At family camp, we were living in close quarters with a lot of our friends from church in a  cabin village.  This was great on a number of levels. For one, it enabled many of our friends to come alongside and help us with the various little ones and all of the many “accessories” that a sizable number of children require.  Their help was instrumental to everyone being able to enjoy the many hours of great times together.  Not to mention it was helpful just getting us and our belongings to camp as we don’t fit in one vehicle anymore.

Living in close proximity was also helpful in another way.  I noticed that many of our peers, because they had older children, were able to come and go, and switch from one activity to another very easily.  Because we are still in baby mode it is a lot more work to do anything. You have to plan for when and where you are going to be when the little one needs to eat again, or nap, etc.  That is when it it really hit me.  Beautiful has been doing this for 24 years.  The ramifications of that began expand in my mind like a flower opening from the bud.  This bride of mine had fed, burped, diapered, bathed, dressed, carried and coddled babies continuously for almost 2 decades (she had a few years of reprieve between the older children).  While other mothers our age are able to enjoy the fruit of their labors with children that can do a great deal for themselves, she is still laboring in love over completely helpless little ones.

I am very glad for our peers that the Lord has them where He does.  I am even more thankful that He has given me a bride with the calling that she has.  Her dedication to children is an inspiration to me.  She emulates the sacrificial love of our Lord Jesus Christ in a quiet, unnoticed way.  Thank you Lord for Beautiful.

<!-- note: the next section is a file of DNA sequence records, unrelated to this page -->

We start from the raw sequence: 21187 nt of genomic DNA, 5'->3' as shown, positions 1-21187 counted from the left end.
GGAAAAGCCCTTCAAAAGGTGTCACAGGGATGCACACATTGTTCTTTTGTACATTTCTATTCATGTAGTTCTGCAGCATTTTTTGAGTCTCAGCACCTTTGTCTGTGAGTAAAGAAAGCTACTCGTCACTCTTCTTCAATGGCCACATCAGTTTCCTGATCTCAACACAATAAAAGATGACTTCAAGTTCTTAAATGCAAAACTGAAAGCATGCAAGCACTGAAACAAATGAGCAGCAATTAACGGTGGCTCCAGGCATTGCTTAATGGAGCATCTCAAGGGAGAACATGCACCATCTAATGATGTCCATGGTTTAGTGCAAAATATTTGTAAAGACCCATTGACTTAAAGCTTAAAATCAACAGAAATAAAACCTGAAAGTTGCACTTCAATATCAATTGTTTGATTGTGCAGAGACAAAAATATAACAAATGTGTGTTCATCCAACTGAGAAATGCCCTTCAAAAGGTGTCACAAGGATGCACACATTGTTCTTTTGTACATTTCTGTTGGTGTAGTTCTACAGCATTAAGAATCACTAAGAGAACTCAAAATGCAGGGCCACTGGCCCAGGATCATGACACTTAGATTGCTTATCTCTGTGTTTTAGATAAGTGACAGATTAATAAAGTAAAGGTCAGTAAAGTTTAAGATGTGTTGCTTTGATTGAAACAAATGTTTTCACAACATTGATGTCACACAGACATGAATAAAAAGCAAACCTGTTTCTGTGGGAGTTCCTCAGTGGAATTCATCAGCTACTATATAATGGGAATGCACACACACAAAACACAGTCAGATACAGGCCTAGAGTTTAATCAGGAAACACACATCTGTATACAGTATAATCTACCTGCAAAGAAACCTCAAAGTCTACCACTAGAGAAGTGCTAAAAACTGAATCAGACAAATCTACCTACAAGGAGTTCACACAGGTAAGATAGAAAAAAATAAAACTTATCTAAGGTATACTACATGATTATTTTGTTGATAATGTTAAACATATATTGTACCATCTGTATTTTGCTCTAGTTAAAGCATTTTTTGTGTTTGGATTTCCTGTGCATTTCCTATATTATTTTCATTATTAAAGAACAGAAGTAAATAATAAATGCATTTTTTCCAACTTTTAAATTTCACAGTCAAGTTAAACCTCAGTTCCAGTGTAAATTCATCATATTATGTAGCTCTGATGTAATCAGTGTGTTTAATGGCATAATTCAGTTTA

Foster Care is not Adoption (although it could be)

A recent conversation reminded me of a common misunderstanding related to Foster Care.  Most people are aware that Foster Care is not Adoption.  However, most assume (and children adopted through foster care further reinforce this impression) that Foster Care is just a different way of adopting.  It is not.  It is something much more, and it is vitally important.

There are many reasons that a child may come into Foster Care.  At the core, the child’s care givers are not able to care for them.  Whether those care givers, were parents, grandparents, legal guardians doesn’t matter at this point.  The point of Foster Care is to provide the child a safe, nurturing place to grow and thrive while their care givers inability to care for the child is addressed.  There are a number of parties involved in the process.  The judge(s), social workers, GAL and attorneys all have important roles, but the foster parent is in a unique role.